Xbox One Suspending Users for “Excessive Profanity”

It’s no secret that the gaming community can be… “aggressive” towards one another on live chat. Well, now if you want to gloat about that awesome headshot or yell at your co-op partner on Xbox Live, you better tone it down and incorporate “fiddlesticks” into your vocabulary.

In the past week since Xbox One’s debut on November 22nd, gamers noticed they were being locked out of games for “past behavior” — without any warning:

Presumably after support agents were flooded with complaints, Microsoft released the following statement to TechCrunch:

To be clear, the Xbox Live Policy & Enforcement team does not monitor direct peer-to-peer communications like Skype chats and calls. Also, we take Code of Conduct moderation via Upload Studio very seriously. We want a clean, safe and fun environment for all users. Excessive profanity as well as other Code of Conduct violations will be enforced upon and result in suspension of some or all privileges on Xbox Live. We remain committed to preserving and promoting a safe, secure and enjoyable experience for all of our Xbox Live members.

As a quick explanation: the Xbox One comes with a new DVR feature that allows players to record up to five minutes of gameplay and upload it for the community to view via the new Upload Studio feature. Any videos going through the Upload Studio are now being heavily monitored, perhaps to the point of excess:

rbevanx: I did and the Xbox One for suspensions, it’s just dafy and it’s worse MS are doing nothing about it [SIC]. Being banned for saying cr*p and plonker on the video stuff is just stupid.

MakVolci: … I made a video and said a bad word (not really a swear in my opinion, but I do understand their displeasure – the nickname of the name Richard) and now I am not able to put Kinect videos on my uploads or upload gameplay at all. I have no idea how long this will last. I do understand I shouldn’t have said it and know where xbox is coming from, but I wish there was a disclaimer about it since I had no idea I would be banned for that. Like I said, ignorance isn’t an excuse, but I’m just warning you guys in case you didn’t know like me.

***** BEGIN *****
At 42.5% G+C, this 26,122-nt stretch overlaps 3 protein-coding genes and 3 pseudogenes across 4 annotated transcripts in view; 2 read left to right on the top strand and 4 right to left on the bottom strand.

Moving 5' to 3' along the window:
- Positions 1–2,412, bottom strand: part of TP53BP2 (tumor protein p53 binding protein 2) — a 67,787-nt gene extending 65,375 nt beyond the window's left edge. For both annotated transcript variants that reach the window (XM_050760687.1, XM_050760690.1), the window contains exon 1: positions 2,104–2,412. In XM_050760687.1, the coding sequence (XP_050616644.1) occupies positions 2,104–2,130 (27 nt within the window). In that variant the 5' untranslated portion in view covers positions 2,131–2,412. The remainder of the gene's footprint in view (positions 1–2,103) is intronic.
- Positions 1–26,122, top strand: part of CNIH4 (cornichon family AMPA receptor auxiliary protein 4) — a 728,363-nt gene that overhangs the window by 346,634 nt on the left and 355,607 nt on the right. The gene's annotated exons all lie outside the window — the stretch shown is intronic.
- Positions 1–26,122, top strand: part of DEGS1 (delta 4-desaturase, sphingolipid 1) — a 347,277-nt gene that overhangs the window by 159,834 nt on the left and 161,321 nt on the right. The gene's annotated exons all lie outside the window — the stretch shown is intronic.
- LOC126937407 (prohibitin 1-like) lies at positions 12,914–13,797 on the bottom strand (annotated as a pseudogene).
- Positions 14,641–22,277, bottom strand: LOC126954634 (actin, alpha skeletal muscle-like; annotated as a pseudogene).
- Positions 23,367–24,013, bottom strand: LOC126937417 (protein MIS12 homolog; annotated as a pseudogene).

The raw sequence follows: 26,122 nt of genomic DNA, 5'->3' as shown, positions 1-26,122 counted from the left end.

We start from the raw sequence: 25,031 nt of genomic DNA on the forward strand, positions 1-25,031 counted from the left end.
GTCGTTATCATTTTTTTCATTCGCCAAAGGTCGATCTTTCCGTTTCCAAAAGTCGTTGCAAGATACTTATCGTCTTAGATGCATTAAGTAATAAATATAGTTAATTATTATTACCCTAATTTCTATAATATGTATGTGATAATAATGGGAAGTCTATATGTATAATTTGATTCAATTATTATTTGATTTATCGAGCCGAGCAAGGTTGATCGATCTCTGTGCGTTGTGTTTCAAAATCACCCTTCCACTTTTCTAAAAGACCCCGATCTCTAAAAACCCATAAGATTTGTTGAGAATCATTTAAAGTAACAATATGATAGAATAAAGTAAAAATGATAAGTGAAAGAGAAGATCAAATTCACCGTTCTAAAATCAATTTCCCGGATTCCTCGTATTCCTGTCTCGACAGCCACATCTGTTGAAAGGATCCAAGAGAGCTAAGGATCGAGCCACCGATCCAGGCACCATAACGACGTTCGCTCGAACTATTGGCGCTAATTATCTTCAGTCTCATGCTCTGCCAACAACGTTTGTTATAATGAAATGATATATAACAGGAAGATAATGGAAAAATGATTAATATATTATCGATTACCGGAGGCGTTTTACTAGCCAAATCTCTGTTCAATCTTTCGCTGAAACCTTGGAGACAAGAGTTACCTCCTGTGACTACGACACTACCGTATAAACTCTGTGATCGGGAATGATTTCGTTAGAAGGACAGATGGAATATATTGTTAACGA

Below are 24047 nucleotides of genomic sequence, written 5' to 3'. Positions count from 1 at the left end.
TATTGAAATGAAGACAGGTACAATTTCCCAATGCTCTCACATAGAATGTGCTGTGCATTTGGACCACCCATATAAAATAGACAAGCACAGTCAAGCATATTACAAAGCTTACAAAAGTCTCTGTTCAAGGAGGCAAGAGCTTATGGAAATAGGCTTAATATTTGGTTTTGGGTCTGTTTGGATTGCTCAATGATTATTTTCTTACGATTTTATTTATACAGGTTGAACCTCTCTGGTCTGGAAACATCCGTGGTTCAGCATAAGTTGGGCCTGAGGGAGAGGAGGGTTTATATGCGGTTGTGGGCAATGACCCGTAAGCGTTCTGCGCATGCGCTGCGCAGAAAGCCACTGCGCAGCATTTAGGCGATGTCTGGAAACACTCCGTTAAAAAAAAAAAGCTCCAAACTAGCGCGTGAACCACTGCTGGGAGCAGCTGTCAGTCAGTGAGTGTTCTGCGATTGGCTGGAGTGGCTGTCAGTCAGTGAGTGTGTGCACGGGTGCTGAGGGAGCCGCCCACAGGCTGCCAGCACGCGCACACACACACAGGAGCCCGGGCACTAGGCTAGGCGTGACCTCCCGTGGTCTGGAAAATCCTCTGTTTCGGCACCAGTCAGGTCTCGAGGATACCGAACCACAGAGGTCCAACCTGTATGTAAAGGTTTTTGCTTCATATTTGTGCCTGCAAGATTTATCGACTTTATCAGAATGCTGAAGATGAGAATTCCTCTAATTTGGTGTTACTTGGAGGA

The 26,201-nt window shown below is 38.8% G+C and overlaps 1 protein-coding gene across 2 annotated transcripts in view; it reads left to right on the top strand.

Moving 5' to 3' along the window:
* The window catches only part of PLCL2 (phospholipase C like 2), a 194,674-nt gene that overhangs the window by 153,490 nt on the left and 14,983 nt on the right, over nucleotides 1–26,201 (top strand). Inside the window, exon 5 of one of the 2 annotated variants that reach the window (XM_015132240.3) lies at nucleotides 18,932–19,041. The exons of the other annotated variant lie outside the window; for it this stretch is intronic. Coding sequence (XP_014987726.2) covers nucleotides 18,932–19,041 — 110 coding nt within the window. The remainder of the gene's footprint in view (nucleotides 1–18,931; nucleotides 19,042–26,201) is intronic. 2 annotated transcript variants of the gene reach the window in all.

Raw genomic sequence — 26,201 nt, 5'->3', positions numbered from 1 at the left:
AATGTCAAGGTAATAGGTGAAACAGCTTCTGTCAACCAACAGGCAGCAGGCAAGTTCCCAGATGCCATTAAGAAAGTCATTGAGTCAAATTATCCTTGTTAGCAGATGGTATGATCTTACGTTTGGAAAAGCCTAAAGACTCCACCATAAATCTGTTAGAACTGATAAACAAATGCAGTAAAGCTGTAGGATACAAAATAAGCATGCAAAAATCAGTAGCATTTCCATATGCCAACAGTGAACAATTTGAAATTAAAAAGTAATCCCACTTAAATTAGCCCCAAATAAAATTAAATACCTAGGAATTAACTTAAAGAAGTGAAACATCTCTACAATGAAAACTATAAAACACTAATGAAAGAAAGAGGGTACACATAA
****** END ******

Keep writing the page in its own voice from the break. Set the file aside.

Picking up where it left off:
Blood E Menace: If it’s a temp ban I’m not as mad. Still mad though. Not even a warning. I’d at least like an estimated time so I know when i’ll be able to use those features again.

JussieBud: I use the “B” word and got banned. Extreme concidering thats used on t.v. and the radio [SIC]. Also locked out of Skype, rediculous since that has nothing to do with the outside community [SIC]. It would be nice to have a better explanation than “CHOOSE SOMETHING ELSE TO PLAY.” At least the 360 gave details on how long a temp ban would be, I had to search the internet for hours to get some form of [an] idea what happened.

MakVolci makes a valid point: the warning is in Xbox Live’s Code of Conduct. However, since the Upload Studio is a brand new feature, it seems short-sighted not to put an obvious disclaimer on the program — especially since in-game chat is historically hostile. Given the in-game chat culture, it’s understandable that people weren’t totally aware of how strict Xbox One’s Upload Studio’s Code of Conduct would be.

As a private company running its own communications network, it’s perfectly within Microsoft’s rights to control their servers’ content in this manner. Is this outright censorship in the Constitutional sense? Absolutely not. But here’s the kicker:

oUNDEAD ZOMBIEo: Those rules are kind of funny because of the games like GTA, COD, BF, DR , Killer Instinct and every other game where you shoot to kill or mutilate someone or something.  COD specifically where you get in a game w/ 7 year olds swearing left and right not to mention Ghosts where you kill dogs.

The animated corpse makes a good point. Microsoft is censoring players for profane voiceovers even on rated M games? Seems counter-intuitive that one can’t cuss when commenting on a game that’s full of it anyways. While none of this will change the live interactions among players chatting during a game, strictly enforcing an unannounced Code of Conduct that players had to research after they were suspended isn’t a good PR move for a brand new system.

As a consumer pondering whether to purchase a next-gen system this year (I’ve had the same N64 since middle school), I’m not pleased about users being suspended over words that even the FCC doesn’t censor on air. The video game world has always been a bastion of unregulated chaos — and that’s part of the fun. It’s not beyond the pale to encourage better decorum in some form, but this isn’t the way to go about it. Perhaps putting rated M game recordings in a separate section would be a wiser move.

As for the XBox One in general, I’m not even going to address the creepy facial recognition feature to log players in automatically. Or the fact that it costs $100 more than a PS4. Or that it’s a behemoth in your living room:

(And that photo doesn’t include the separate Kinect box.)

Thank you, Microsoft. You have made my decision final — I’ll be getting a Playstation 4 after New Years.